Why You Can't Say No
People are more likely to expect a future surplus of time than they are to expect a future surplus of money. Researchers explain why.
By March 16, 2005 - last reviewed on June 9, 2016published
If you're like most people, you say yes to doing more things than you could possibly have time for. Your appointment book is full. But when it comes to actually showing up, you discover you're too busy to do everything you've promised.
The trouble is, you make some faulty assumptions about the future. But not to worry -- so does almost everyone else.
According to North Carolina researchers, you overcommit because you expect to have more time in the future than you do in the present. But then tomorrow becomes today and... yesterday's "yes" becomes today's "damn!" And you find yourself making excuses.
Here's the interesting part. Researchers Gal Zauberman, Ph.D., and John Lynch, Jr., found we are more prone to mistakenly expect a future surplus of time than we are to expect a future surplus of money. We seem to be much more accurate in our money forecasting.
That's because every day's a little different, say the researchers. The nature of time fools us and we "forget" about how things fill our days.
Money, on the other hand, is more "fungible," freely exchanged for something of like kind -- such as four quarters for a dollar bill. "Barring some change in employment or family status, supply and demand of money are relatively constant over time, and people are aware of that," observe Zauberman and Lynch. "Compared with demands on one's time, money needs in the future are relatively predictable from money needs today."
In the lingo of the psych lab, we are prone to a phenomenon known as delay discounting when it comes to our time. Depending on the resource -- time is one, money another -- we exhibit differing degrees of preference to receive a lower reward now rather than a higher reward in the future. We're more likely to think that we'll have more time slack ahead than we do now.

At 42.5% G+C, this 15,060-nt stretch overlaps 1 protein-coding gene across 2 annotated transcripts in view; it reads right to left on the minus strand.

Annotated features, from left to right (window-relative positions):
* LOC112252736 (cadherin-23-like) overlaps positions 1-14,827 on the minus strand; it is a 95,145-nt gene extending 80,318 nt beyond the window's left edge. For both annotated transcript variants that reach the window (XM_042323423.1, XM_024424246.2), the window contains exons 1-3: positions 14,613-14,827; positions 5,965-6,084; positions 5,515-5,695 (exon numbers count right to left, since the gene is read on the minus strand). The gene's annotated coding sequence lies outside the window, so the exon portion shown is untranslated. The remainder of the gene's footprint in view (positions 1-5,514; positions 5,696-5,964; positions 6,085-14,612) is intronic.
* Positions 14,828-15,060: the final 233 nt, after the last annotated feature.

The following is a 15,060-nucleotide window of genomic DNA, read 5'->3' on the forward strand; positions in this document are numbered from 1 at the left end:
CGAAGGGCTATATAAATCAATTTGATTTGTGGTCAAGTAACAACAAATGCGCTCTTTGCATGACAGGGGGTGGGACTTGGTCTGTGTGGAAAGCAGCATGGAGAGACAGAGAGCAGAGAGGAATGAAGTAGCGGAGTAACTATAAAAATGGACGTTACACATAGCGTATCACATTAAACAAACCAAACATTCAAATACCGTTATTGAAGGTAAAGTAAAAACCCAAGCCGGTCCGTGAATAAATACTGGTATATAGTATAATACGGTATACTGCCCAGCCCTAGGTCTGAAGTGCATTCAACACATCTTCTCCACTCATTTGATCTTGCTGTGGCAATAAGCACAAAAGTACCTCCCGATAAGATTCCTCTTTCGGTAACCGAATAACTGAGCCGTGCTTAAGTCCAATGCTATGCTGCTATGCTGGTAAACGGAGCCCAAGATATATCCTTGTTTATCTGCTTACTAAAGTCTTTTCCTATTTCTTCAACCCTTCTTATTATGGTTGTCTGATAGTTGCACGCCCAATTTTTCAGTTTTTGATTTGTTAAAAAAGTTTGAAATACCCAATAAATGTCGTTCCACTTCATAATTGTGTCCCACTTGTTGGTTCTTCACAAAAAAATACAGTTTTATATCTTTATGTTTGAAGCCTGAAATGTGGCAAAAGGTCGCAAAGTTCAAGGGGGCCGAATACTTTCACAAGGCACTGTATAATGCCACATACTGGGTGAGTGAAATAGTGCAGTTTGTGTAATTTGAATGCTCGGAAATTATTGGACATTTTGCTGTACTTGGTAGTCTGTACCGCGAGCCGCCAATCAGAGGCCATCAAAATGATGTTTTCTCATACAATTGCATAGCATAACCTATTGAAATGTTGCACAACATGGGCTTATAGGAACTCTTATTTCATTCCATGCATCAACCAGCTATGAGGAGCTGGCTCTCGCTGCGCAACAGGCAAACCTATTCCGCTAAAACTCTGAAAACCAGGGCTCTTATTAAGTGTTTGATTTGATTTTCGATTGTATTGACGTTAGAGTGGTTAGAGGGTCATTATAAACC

"People often make commitments long in advance that they would never make if the same commitments required immediate action," say the researchers. "That is, they discount future time investments relatively steeply."
The future is always ideal: The fridge is stocked, the weather clear, the train runs on schedule and meetings end on time. Today, well, stuff happens.
Bad enough. But why, you might ask, do we keep making the same mistake over and over again with time? Why do we exhibit such "irrational exuberance" about expected growth in "time slack"? Because time does vary from day to day more than money does, and we are just horrible at "imagining future competition for [our] time."
"It's difficult to learn from feedback that time will not be more abundant in the future because of the irregular ways people spend their time," the researchers write in the Journal of Experimental Psychology. "Although many people may perceive themselves to be quite busy almost every day of their lives, the specific activities vary from day to day. Consequently, they do not learn from feedback that, in aggregate, total demands are similar."
In aggregate. Key words.
We're bad bad bad at learning that future slack time is no greater than present slack time because, given the day-to-day variability in our tasks, we mistakenly think that the activities that compete for our time today are irrelevant to those that will compete for our time in the future.
Let's face it. Most of the time we make a future commitment it's not a life-enhancing opportunity. It's more likely a small professional thing that will provide momentary approval from those we know.
But if something looms ahead that stands a chance of providing a great deal of satisfaction and will linger in memory, go ahead. Make the commitment. The remembrance alone will make it more than worthwhile.